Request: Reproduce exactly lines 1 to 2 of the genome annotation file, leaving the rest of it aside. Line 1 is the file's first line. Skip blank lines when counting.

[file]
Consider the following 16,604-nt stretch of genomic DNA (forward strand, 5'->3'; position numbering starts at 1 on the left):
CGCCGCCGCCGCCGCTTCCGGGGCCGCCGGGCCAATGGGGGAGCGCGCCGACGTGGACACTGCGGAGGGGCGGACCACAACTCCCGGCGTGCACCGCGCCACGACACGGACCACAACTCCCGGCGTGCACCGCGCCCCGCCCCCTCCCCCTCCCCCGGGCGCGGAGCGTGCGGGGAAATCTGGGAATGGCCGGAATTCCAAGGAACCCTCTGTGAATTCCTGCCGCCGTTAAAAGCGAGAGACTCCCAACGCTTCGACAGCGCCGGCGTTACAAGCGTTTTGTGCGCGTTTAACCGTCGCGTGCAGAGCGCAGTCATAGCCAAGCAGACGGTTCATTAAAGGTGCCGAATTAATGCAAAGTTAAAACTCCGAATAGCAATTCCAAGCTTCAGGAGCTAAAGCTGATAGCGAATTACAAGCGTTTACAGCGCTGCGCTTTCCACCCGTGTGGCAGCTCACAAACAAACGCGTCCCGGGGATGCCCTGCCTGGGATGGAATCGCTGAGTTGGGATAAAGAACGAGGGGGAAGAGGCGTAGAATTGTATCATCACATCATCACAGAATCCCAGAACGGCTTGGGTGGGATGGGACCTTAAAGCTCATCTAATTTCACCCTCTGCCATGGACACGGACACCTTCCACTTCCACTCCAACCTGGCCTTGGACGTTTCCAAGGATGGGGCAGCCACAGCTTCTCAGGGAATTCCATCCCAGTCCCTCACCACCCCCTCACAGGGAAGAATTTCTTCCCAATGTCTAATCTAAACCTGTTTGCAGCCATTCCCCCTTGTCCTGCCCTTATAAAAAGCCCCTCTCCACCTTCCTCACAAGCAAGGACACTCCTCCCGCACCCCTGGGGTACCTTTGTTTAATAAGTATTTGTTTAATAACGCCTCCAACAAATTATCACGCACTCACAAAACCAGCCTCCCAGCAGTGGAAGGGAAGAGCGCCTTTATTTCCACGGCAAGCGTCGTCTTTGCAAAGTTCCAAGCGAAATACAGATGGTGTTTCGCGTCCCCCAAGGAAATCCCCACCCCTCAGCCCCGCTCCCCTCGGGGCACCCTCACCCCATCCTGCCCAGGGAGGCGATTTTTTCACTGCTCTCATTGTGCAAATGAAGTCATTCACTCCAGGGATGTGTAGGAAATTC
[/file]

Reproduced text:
Consider the following 16,604-nt stretch of genomic DNA (forward strand, 5'->3'; position numbering starts at 1 on the left):
CGCCGCCGCCGCCGCTTCCGGGGCCGCCGGGCCAATGGGGGAGCGCGCCGACGTGGACACTGCGGAGGGGCGGACCACAACTCCCGGCGTGCACCGCGCCACGACACGGACCACAACTCCCGGCGTGCACCGCGCCCCGCCCCCTCCCCCTCCCCCGGGCGCGGAGCGTGCGGGGAAATCTGGGAATGGCCGGAATTCCAAGGAACCCTCTGTGAATTCCTGCCGCCGTTAAAAGCGAGAGACTCCCAACGCTTCGACAGCGCCGGCGTTACAAGCGTTTTGTGCGCGTTTAACCGTCGCGTGCAGAGCGCAGTCATAGCCAAGCAGACGGTTCATTAAAGGTGCCGAATTAATGCAAAGTTAAAACTCCGAATAGCAATTCCAAGCTTCAGGAGCTAAAGCTGATAGCGAATTACAAGCGTTTACAGCGCTGCGCTTTCCACCCGTGTGGCAGCTCACAAACAAACGCGTCCCGGGGATGCCCTGCCTGGGATGGAATCGCTGAGTTGGGATAAAGAACGAGGGGGAAGAGGCGTAGAATTGTATCATCACATCATCACAGAATCCCAGAACGGCTTGGGTGGGATGGGACCTTAAAGCTCATCTAATTTCACCCTCTGCCATGGACACGGACACCTTCCACTTCCACTCCAACCTGGCCTTGGACGTTTCCAAGGATGGGGCAGCCACAGCTTCTCAGGGAATTCCATCCCAGTCCCTCACCACCCCCTCACAGGGAAGAATTTCTTCCCAATGTCTAATCTAAACCTGTTTGCAGCCATTCCCCCTTGTCCTGCCCTTATAAAAAGCCCCTCTCCACCTTCCTCACAAGCAAGGACACTCCTCCCGCACCCCTGGGGTACCTTTGTTTAATAAGTATTTGTTTAATAACGCCTCCAACAAATTATCACGCACTCACAAAACCAGCCTCCCAGCAGTGGAAGGGAAGAGCGCCTTTATTTCCACGGCAAGCGTCGTCTTTGCAAAGTTCCAAGCGAAATACAGATGGTGTTTCGCGTCCCCCAAGGAAATCCCCACCCCTCAGCCCCGCTCCCCTCGGGGCACCCTCACCCCATCCTGCCCAGGGAGGCGATTTTTTCACTGCTCTCATTGTGCAAATGAAGTCATTCACTCCAGGGATGTGTAGGAAATTC